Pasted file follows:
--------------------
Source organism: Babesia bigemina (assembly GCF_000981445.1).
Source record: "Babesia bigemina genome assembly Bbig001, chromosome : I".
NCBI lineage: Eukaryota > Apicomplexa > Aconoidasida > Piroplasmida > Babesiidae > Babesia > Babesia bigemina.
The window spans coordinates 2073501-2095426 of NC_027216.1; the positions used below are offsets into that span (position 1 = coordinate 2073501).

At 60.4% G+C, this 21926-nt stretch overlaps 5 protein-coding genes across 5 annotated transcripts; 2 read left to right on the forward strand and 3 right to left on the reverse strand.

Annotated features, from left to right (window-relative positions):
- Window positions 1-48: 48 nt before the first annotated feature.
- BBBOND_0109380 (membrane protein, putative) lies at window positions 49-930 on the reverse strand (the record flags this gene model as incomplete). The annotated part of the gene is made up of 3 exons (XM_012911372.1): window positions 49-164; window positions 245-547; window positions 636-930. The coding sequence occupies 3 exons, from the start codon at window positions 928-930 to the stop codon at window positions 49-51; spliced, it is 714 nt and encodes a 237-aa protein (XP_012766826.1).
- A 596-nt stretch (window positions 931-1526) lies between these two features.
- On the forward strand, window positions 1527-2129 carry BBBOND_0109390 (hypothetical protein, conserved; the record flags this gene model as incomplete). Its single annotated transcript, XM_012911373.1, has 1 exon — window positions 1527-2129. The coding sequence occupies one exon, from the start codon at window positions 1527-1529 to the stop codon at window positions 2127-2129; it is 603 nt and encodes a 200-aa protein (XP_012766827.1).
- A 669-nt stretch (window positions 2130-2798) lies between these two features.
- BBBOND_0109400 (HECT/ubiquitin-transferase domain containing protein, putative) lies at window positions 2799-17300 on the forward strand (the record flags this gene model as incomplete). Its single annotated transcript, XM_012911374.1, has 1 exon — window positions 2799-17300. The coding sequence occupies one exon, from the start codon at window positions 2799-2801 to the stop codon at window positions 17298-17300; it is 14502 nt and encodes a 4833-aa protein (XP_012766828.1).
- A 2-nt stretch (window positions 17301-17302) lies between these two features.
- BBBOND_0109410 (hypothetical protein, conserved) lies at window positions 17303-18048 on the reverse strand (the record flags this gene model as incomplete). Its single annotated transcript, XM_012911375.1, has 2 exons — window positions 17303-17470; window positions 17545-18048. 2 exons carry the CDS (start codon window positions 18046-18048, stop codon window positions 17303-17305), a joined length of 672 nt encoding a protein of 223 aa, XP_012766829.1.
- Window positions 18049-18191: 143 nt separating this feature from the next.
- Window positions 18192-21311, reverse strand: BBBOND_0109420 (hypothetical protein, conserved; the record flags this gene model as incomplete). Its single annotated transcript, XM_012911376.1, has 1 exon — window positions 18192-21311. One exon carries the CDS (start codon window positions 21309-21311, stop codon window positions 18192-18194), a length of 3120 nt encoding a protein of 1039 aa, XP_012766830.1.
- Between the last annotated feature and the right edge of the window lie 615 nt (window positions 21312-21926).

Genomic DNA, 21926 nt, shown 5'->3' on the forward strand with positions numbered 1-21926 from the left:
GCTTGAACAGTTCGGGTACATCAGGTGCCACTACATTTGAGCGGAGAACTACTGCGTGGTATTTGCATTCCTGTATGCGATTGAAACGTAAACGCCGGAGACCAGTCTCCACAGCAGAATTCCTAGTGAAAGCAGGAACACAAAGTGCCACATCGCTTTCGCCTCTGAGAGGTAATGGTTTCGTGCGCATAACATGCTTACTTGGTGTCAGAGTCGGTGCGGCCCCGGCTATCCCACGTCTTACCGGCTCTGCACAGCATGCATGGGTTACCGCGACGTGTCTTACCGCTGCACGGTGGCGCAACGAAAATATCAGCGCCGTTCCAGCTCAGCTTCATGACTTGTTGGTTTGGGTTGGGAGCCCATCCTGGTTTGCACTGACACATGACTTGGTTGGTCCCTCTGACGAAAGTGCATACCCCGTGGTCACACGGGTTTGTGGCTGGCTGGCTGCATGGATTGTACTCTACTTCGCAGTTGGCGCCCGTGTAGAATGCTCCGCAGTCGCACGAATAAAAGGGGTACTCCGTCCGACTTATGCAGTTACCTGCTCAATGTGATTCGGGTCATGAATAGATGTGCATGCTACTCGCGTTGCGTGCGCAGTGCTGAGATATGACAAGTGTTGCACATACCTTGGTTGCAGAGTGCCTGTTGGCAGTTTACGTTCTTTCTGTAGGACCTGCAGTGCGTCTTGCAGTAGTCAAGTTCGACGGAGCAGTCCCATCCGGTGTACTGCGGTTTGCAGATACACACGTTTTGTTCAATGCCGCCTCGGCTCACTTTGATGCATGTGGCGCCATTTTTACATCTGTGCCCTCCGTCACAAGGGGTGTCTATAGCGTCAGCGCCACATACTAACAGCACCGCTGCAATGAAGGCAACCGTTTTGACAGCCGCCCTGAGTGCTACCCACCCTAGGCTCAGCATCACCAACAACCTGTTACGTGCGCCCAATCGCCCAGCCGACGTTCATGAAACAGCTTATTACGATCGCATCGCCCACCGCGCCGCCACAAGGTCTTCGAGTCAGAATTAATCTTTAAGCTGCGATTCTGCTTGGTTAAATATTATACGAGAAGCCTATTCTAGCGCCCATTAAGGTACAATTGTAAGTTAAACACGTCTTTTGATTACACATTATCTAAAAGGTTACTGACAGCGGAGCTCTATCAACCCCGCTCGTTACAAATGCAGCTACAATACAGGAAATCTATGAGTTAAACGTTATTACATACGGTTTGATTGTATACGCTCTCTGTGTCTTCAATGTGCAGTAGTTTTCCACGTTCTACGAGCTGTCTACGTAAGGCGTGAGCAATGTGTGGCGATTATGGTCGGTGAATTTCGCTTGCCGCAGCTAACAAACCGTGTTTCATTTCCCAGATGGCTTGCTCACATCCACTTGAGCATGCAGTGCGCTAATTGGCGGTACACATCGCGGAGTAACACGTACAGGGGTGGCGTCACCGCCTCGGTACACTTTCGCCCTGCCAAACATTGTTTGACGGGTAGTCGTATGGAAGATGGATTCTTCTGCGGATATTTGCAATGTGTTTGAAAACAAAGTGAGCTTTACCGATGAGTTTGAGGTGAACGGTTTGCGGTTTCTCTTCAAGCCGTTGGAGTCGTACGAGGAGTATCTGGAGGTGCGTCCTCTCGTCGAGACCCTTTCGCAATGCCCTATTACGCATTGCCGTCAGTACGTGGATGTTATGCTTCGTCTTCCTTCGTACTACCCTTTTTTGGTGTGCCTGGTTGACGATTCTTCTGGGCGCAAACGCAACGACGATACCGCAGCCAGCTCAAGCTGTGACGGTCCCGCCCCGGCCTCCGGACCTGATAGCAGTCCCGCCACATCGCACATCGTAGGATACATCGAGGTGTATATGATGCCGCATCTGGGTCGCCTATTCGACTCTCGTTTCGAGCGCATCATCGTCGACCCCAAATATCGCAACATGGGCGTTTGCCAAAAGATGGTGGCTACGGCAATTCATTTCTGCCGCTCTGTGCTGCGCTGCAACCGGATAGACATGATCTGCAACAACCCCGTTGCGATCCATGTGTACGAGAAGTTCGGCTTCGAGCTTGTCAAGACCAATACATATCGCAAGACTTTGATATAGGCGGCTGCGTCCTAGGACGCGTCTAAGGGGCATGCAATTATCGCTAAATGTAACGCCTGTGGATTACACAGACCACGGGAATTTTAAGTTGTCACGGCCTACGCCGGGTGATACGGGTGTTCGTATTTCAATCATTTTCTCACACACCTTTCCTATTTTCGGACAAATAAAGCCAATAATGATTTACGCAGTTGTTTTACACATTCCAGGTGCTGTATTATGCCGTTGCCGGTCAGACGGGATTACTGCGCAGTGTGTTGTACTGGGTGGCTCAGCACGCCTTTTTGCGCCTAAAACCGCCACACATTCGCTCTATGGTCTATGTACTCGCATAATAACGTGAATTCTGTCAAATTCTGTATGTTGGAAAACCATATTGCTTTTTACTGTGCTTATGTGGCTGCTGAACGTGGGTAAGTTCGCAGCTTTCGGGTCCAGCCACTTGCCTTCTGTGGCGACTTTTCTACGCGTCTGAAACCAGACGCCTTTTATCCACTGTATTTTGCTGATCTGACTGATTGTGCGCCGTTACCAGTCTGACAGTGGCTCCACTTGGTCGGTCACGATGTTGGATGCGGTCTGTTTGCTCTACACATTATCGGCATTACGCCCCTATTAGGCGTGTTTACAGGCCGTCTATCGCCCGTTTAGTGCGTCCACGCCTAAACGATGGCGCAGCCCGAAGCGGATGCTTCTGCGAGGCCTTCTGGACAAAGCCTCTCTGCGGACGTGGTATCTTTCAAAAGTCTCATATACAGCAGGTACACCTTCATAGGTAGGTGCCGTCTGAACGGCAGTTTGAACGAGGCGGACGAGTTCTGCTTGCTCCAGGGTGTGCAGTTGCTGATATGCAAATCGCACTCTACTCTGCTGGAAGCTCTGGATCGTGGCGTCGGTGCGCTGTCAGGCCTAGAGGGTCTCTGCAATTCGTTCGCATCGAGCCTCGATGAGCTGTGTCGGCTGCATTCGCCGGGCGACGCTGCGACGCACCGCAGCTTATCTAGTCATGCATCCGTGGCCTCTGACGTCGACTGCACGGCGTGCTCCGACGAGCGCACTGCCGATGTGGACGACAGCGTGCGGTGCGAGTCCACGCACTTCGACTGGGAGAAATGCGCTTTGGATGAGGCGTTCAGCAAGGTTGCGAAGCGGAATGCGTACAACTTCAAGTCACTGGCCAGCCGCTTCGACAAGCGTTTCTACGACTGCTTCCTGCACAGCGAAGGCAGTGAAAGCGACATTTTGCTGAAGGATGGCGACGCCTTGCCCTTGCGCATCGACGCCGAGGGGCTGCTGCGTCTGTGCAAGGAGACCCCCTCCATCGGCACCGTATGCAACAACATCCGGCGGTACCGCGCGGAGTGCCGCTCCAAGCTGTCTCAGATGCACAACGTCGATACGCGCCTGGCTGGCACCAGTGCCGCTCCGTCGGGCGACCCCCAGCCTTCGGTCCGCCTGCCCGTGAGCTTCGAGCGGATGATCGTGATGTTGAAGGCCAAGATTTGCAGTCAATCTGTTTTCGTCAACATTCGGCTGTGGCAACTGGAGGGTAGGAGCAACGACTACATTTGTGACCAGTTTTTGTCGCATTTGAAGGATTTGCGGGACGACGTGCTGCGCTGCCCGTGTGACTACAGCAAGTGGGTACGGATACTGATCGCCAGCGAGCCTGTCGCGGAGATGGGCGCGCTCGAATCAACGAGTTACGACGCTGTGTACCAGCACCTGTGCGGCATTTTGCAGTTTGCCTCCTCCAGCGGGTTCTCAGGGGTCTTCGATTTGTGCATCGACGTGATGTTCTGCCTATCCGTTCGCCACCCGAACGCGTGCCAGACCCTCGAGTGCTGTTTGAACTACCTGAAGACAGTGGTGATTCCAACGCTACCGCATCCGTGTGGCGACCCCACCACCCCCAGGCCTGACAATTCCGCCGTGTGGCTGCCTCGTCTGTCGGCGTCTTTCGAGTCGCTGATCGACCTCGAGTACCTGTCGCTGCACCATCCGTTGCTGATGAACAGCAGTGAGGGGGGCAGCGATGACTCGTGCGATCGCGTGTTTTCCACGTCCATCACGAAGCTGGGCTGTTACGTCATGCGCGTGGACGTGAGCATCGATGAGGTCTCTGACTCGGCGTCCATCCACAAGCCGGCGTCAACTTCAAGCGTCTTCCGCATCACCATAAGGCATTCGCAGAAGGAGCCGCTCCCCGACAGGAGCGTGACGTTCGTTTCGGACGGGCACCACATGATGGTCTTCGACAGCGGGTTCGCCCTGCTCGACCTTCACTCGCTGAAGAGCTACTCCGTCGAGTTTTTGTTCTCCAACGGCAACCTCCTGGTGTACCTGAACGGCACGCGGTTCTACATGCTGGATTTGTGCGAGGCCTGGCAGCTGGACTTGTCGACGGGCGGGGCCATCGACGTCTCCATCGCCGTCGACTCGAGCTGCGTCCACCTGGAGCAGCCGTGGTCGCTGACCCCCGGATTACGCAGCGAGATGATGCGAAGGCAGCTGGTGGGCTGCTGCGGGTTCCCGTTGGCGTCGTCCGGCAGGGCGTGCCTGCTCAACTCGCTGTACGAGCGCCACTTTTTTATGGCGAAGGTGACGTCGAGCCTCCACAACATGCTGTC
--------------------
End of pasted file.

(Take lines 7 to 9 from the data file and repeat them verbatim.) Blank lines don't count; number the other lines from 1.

- Window positions 1-48: 48 nt before the first annotated feature.
- BBBOND_0109380 (membrane protein, putative) lies at window positions 49-930 on the reverse strand (the record flags this gene model as incomplete). The annotated part of the gene is made up of 3 exons (XM_012911372.1): window positions 49-164; window positions 245-547; window positions 636-930. The coding sequence occupies 3 exons, from the start codon at window positions 928-930 to the stop codon at window positions 49-51; spliced, it is 714 nt and encodes a 237-aa protein (XP_012766826.1).
- A 596-nt stretch (window positions 931-1526) lies between these two features.